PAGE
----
We have a vested interest in each other. We are going to spend eternity together in heaven if we make it there by the grace of God. I heard one man say that he planned on making it to heaven and that he had an address up there. Heaven was a reality to him and he wanted a mansion in glory. We may be next door neighbors in heaven.
By Denzil Holman
Those two words, “The Brethren” sound so wonderful. It means that we are a part of a group that are bound and united together. We are also related to each other. We are brothers in Christ. When we were born again, we became part of this family and that is why we refer to each other as brother and sister. We feel this closeness and warmth for one another. There is a group of people that God has called into the ministry and leadership of this church. This book is about those ministers and friendships. But before we explore this subject, I first want to talk about some basic aspects of friendships
When God created man, He made us gregarious creatures. We were not created to spend our years in lives of isolation. The lonely hermit living on the side of a mountain in the wilderness is not normal. Even though there are times when we have painful experiences and would like to escape to some utopia, reality jars us from our momentary lapses of desiring to leave for a secluded mountain hideaway somewhere.
Sometimes a recluse living in squalor in a cramped inner city apartment will die leaving a large sum of money stuffed in tin cans and underneath their sagging mattress. Controlled by unreasonable fears and suspicions they lived their years quietly and all alone. These extremes are not normal for the overwhelming majority of humanity. We recognize that we need others to make our lives complete and fulfilling. Every one of us needs a supporting group of people in our lives to make us complete. We are cognizant of the fact that each of us needs others and their input into our lives so we can strive to be all that we can be.
God said, “It is not good for man to be alone.” Of course we know that He was referring to the marriage relationship. However, we understand that statement could include our relationships with others about us.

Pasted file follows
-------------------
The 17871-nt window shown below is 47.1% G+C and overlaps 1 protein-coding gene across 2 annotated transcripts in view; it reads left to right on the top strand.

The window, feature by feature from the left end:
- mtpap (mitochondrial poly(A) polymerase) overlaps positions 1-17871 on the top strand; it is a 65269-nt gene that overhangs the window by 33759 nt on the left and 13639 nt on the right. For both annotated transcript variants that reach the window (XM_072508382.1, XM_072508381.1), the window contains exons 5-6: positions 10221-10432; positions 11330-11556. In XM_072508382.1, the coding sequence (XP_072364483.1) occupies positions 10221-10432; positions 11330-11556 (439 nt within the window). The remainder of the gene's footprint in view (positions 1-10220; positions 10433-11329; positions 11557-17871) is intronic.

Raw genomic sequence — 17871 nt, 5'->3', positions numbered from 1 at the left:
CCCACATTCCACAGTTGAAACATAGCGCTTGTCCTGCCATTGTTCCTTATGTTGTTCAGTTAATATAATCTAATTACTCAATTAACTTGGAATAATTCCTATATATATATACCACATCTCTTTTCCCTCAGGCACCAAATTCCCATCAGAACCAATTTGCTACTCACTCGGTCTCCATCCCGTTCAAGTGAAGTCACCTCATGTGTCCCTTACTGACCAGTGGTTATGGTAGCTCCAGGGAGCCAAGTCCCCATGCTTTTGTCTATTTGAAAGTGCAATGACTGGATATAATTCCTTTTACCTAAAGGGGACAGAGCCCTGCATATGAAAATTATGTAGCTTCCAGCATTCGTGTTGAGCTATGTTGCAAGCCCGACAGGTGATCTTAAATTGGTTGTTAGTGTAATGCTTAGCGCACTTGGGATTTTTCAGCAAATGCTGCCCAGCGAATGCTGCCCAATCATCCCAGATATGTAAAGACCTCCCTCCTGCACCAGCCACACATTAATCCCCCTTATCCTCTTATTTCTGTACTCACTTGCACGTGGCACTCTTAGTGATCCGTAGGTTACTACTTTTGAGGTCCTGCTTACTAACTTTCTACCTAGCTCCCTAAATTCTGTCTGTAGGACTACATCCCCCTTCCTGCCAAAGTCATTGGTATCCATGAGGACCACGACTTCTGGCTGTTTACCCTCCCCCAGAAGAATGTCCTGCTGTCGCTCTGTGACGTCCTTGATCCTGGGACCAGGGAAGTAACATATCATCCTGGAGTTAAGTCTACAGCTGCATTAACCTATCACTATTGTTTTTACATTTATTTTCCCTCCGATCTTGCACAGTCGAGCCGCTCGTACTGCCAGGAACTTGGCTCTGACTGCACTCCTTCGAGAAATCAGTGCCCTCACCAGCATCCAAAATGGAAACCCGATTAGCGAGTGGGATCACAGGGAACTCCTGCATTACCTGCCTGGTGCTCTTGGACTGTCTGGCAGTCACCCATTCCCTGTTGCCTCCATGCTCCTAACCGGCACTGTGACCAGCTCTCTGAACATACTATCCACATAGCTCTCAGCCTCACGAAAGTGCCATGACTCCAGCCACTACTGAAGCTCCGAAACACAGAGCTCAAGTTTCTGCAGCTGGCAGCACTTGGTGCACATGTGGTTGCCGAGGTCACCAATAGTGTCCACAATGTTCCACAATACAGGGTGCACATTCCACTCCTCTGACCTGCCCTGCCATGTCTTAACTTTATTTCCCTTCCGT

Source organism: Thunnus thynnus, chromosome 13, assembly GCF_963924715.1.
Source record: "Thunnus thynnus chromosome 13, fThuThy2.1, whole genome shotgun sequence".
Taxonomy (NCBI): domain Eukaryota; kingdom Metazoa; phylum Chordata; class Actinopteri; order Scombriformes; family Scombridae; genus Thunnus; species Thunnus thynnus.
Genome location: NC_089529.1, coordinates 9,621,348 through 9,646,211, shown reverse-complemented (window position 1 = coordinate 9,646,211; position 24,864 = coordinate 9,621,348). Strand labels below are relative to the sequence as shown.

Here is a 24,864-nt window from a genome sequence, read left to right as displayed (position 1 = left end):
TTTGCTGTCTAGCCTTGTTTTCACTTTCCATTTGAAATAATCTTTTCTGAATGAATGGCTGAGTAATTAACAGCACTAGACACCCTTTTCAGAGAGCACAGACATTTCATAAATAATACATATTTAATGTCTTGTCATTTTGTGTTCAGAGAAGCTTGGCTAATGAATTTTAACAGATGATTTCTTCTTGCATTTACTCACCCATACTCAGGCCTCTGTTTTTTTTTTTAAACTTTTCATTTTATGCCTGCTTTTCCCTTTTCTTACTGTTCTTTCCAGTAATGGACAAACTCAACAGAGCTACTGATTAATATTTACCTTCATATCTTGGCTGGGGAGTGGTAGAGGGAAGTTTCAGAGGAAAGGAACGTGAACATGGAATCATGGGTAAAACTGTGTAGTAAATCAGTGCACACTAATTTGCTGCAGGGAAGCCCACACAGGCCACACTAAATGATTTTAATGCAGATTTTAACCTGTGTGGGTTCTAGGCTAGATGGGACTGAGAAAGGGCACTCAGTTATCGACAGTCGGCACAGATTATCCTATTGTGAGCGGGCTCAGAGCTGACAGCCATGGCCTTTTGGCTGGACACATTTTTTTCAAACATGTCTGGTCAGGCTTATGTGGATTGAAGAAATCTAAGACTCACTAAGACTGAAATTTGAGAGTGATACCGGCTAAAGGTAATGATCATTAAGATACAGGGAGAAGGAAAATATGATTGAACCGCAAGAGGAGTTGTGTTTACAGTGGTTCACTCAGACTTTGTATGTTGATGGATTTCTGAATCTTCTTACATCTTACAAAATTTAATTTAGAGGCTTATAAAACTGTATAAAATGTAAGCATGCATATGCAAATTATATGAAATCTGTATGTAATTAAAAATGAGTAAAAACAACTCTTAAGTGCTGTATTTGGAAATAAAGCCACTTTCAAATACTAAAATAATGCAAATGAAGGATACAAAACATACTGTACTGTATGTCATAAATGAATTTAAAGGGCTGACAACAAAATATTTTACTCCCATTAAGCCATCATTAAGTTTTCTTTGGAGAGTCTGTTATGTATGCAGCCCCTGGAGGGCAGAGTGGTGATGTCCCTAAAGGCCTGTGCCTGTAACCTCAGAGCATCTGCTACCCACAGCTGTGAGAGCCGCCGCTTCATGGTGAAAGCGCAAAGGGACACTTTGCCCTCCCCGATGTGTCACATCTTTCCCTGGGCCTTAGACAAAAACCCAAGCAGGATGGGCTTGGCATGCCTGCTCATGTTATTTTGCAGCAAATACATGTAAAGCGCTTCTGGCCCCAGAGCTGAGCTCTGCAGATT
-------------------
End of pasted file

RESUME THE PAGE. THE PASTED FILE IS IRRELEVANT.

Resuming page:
The basic family unit is the foundation of society. The parents are the early influences in our lives. Our parents are our first friends and we learn to depend upon them very quickly for our needs as children. Early in life our character is being molded and shaped by our relationships with our parents. It is obvious to all that the family unit is under heavy attack today by the enemy because it is the first line of defense in a society.
In many cases, other family members such as grandparents, uncles, aunts and cousins influence our lives. The ties of friendship and family bind us to those around us. The glue that holds it all together is love, trust and respect for one another. As we grow up, we form friendships with others in school and around the neighborhoods. We have fond memories of boyhood pals with whom we shared many happy hours. We played, fought and sparred for dominance in our small world. We shared dreams and talked of what we would do when we grew up. Happy hours spent at the favorite swimming hole, fishing in the creek and at the neighborhood baseball field taught us living lessons about getting along with others and the need for friends. Our circle of friends and acquaintances continues to grow with time to include many others. We make friends at church, youth camp and other related activities. Eventually we mature into adulthood and begin searching for a mate to become our lifelong companion. When we get married, a new generation begins and the cycle of life repeats itself again.